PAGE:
Cycads: King Sago (Cycas revoluta) is a favorite palm-like plant that is popular in Florida landscapes. Female plants produce red seeds and, if eaten, can cause bloody diarrhea, coma and paralysis. A local veterinarian explained how dogs that eat Cycad seeds go into liver failure. If eaten by humans, seeds of all Cycads are highly toxic and protective gloves should be worn when handling them. Crushed seeds have been used as a fish poison in Australia, the native country of these Cycads.

Lantana (Lantana camara) This popular butterfly-attracting perennial contains poisonous compounds in all parts of the plant, especially the leaves and green berries. A reported death of a child in Tampa resulted from eating the green berries. Handling the new leaves cause a skin rash in sensitive people. Livestock and pets are vulnerable to poisoning from eating leaves, stems and fruit.

Oleander- (Nerium oleander) I am always thankful when new residents to Florida ask me about the toxicity of the Oleander as this showy plant is quite deadly. Always keep children and pets away from eating any part of this plant! Eating one leaf can kill an adult human and children may be poisoned by carrying flowers around in their mouths in play. Skin rashes can occur on sensitive individuals who come in contact with either the green or the brown leaves. Deaths have occurred in people who roasted food on Oleander stems. It is a beautiful and tough plant for the landscape that should be used with extreme caution.

Poison Ivy (Toxicodendron radicans) A great source of wildlife food and brilliant fall color, Poison Ivy has driven many a hiker to an itching frenzy after brushing against the leaves. The oily sap found in all parts of the plant spreads easily by either direct or indirect contact. Direct contact results from touching the plant. Indirect contact, perhaps the trickiest to avoid, comes from touching animals or clothing that have sap on them. Touching someone’s gardening gloves or their clothing can transfer the Poison Ivy sap to you. Itching and swelling may appear in a few hours to a few days. Approximately 25% of people are not susceptible to poisoning from Poison Ivy, but repeated exposure may cause sensitivity. Eating of the berries and leaves has caused stomach upsets and even death. It’s a good idea to learn what Poison Ivy looks like, especially as a seedling, so you can avoid it at all costs.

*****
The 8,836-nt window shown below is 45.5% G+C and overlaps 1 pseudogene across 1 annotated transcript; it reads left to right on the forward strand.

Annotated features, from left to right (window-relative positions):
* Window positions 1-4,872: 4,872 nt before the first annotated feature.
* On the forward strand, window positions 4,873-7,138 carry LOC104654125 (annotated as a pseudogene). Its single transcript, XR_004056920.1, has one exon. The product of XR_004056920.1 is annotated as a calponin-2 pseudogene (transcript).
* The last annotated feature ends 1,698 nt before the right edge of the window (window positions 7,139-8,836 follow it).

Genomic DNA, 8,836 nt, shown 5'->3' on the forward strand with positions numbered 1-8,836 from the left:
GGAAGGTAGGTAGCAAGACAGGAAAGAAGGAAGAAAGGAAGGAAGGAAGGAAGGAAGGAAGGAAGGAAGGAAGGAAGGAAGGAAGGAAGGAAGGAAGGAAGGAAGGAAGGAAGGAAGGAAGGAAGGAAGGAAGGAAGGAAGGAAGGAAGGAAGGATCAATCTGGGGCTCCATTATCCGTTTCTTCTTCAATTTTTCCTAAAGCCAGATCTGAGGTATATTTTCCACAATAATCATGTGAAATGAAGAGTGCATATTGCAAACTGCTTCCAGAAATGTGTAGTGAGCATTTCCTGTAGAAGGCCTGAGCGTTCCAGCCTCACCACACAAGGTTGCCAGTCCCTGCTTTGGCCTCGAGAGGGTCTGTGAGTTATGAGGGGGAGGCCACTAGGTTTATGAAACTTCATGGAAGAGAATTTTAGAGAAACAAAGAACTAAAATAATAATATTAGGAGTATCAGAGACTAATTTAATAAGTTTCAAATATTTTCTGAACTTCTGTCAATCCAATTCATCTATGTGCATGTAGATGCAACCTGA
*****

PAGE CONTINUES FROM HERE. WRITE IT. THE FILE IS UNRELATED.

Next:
Yellow Allamanda (Allamanda cathartica) This ever-blooming plant can be found in either vine or shrub form. The spiny, porcupine-like round seed pods are poisonous if eaten and the white sap can cause skin rashes in sensitive people. If you plant this beauty in your garden, be sure the non-sensitive person does the pruning. Keep fallen seed pods out of the reach of pets and young children

Protect your pets: Make a list of the plants in your landscape to determine if they are toxic to you and your pets. If you are unsure, contact us at the Pinellas County Extension: 12520 Ulmerton Road, Largo (727) 582-2110 or check the web resources below. A local veterinarian described the symptoms of plant poisoning in pets: “Most of our plant poisonings are due to ingestion. Symptoms include vomiting, anorexia, yellow mucous membranes (gums, whites of the eyes) and lethargy”.

If you suspect someone has been poisoned, immediately call the local Poison Control Center at (800) 222-1222. Their website contains information on poisonous plants, insects and snakes.
Post this information on your refrigerator to have it in a pinch.

We may not be aware that many plants in our own back yards have toxic properties. Until you know if you have toxic plants, keep pets and children from eating suspect leaves, seeds, fruit and other plant parts. Wear long sleeves when pruning or carrying vines and branches to protect your skin. A little research up front can prevent itching, burning and the potential of severe illness from affecting your family and beloved pets.

Printed Materials Referenced:
Cycads, David L. Jones, Smithsonian Institution Press, 1993
Guide to the Poisonous and Irritant Plants of Florida, Fl. Extension Service, Circular 441
Poisonous Plants of the Southern United States, Florida Extension Service